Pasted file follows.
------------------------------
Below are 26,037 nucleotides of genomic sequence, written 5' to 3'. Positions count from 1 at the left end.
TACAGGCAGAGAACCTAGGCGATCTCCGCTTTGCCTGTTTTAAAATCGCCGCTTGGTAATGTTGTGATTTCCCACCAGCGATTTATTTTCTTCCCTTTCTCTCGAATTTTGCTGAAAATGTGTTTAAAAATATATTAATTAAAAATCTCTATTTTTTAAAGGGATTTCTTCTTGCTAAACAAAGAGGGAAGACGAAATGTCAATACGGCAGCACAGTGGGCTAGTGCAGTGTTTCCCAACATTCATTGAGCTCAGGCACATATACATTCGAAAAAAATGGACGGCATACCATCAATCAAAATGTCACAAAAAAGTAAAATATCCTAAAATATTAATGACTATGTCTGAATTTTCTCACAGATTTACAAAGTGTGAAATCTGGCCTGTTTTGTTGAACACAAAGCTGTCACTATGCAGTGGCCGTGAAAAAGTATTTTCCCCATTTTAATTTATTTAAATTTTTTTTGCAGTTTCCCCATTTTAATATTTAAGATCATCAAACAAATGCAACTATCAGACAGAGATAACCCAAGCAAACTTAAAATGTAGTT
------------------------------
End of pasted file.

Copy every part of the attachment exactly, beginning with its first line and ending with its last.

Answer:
Below are 26,037 nucleotides of genomic sequence, written 5' to 3'. Positions count from 1 at the left end.
TACAGGCAGAGAACCTAGGCGATCTCCGCTTTGCCTGTTTTAAAATCGCCGCTTGGTAATGTTGTGATTTCCCACCAGCGATTTATTTTCTTCCCTTTCTCTCGAATTTTGCTGAAAATGTGTTTAAAAATATATTAATTAAAAATCTCTATTTTTTAAAGGGATTTCTTCTTGCTAAACAAAGAGGGAAGACGAAATGTCAATACGGCAGCACAGTGGGCTAGTGCAGTGTTTCCCAACATTCATTGAGCTCAGGCACATATACATTCGAAAAAAATGGACGGCATACCATCAATCAAAATGTCACAAAAAAGTAAAATATCCTAAAATATTAATGACTATGTCTGAATTTTCTCACAGATTTACAAAGTGTGAAATCTGGCCTGTTTTGTTGAACACAAAGCTGTCACTATGCAGTGGCCGTGAAAAAGTATTTTCCCCATTTTAATTTATTTAAATTTTTTTTGCAGTTTCCCCATTTTAATATTTAAGATCATCAAACAAATGCAACTATCAGACAGAGATAACCCAAGCAAACTTAAAATGTAGTT